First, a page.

Basmati rice sells at a higher price than other rice varieties and 6 out of 40 basmati rice samples were reported as having been adulterated with either non-basmati rice varieties or with a basmati rice different to the marked variety.

Durum wheat pasta was the only commodity tested for adulteration that had 100% compliance. 

Food Contamination 

Some of the herbs and spices sampled were tested for the presence of heavy metals and aflatoxins. 1 sample of curry spice mix had levels of aflatoxin B1 above legislative levels. No contamination with heavy metals was detected in any of the herbs and spices analysed.

Presence of unlabelled allergens

Consumers managing food allergies have to rely on products being correctly labelled to ensure that they do not suffer allergic reactions which can be severe and, in some cases, fatal. Milk free products and gluten free flours were tested for the presence of the respective allergens.

There is increasing demand for dairy free alternatives not only by consumers managing milk allergies but also by those concerned about sustainability and animal welfare or making specific dietary choices. For those with a milk allergy it is essential that these products do not contain milk proteins.  

All of the milk free dairy alternative products tested were free of milk. Milk was detected in 8 out of 140 samples with 15% of dark chocolate samples testing positive. All of the gluten free flours tested were free from gluten allergens. 

Composition and labelling 

The 300 meat products were tested for composition and labelling as well as speciation. It is important that food is authentic and matches its description. Food labels are a legal requirement and are crucial in delivering key information to consumers including ingredients, nutrition and allergy information so that they can make informed choices based on diet, allergies, personal / religious beliefs or cost. 

23% of meats were non-compliant for composition or labelling requirements. 8% of meats had no quantitative ingredient declaration meaning that consumers were not informed of the amount of meat in the product. 8% had a meat content lower than declared and 4% had excess fat.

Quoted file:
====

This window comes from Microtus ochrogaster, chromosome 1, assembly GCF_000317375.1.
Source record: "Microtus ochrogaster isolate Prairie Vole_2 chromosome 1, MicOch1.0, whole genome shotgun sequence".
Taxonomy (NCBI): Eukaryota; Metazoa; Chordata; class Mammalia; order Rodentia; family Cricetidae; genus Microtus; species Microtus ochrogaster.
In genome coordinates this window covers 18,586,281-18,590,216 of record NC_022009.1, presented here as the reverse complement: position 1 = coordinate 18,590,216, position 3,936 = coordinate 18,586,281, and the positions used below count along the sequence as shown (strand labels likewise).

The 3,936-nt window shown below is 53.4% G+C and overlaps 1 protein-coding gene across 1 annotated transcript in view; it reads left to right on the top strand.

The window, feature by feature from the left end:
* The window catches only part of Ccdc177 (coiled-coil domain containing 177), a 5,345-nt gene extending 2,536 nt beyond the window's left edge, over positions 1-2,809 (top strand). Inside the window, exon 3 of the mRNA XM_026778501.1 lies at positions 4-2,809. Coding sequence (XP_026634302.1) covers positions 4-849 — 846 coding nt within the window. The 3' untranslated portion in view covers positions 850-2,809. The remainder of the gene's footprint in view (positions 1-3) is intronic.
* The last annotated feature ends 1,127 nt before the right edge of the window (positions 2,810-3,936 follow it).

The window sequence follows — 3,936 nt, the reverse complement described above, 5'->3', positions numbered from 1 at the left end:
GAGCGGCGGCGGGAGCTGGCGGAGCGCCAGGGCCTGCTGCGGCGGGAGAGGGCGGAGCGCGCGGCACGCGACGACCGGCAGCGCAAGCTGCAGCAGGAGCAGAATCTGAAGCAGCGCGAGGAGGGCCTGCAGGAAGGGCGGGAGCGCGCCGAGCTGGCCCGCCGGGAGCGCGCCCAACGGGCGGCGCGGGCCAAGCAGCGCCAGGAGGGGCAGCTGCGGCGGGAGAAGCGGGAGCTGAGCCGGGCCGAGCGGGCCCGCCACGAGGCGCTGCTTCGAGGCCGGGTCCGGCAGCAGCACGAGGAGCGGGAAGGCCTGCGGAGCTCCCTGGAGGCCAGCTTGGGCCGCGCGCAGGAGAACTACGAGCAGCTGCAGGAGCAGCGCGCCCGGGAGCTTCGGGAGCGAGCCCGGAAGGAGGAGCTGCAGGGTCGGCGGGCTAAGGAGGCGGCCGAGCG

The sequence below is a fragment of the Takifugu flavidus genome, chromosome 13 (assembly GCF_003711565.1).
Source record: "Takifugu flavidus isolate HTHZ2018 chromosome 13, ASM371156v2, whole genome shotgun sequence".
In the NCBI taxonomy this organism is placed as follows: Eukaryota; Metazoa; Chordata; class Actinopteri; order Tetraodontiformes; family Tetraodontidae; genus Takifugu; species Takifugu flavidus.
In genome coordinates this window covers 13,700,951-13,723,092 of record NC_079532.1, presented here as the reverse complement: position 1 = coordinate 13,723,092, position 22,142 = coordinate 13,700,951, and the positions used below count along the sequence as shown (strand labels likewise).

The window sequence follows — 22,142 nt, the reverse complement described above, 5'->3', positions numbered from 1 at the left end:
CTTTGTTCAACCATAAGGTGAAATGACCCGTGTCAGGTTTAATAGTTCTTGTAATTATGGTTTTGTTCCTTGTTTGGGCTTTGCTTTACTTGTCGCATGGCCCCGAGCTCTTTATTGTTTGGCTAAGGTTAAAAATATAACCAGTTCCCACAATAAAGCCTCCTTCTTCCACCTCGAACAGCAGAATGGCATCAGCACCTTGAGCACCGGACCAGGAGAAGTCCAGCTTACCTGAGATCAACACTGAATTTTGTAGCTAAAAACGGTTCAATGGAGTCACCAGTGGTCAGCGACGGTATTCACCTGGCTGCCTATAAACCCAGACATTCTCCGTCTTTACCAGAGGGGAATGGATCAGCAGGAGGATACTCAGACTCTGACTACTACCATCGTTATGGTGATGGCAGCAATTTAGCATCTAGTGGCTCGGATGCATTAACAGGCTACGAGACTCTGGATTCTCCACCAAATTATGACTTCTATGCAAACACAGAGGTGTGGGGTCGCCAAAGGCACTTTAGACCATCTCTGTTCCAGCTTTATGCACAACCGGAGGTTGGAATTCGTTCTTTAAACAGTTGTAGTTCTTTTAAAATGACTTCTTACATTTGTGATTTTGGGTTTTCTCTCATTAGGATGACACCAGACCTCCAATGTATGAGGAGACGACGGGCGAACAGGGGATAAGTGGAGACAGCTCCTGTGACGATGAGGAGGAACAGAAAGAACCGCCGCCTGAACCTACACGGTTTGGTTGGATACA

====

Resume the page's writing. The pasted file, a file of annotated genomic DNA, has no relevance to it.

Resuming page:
Retail Outlet Types

Samples purchased via the internet had the highest rate of non-compliance with around a third of the 102 samples ordered on-line not meeting all of the legislative requirements. Approximately one fifth of samples bought from independent retailers including takeaways were deemed by Public Analysts to be non-compliant. Samples bought from large retailers had the lowest level of non-compliance although around one in eight samples were still reported as unsatisfactory.  

Secondary benefits to the project

This project highlights the importance of undertaking surveillance sampling in order to provide intelligence and evidence of the safety and authenticity of food and provided an excellent opportunity for the 5 OLs to work together in a co-ordinated manner. 

The project led to improved collaborative working and an improved increase in the flow of information between the OLs and the FSA. It also strengthened the enforcement network by making connections between national, regional and local knowledge. Regular communication between OLs and the FSA has enabled intelligence sharing not only with regards to this project but also other aspects of enforcement.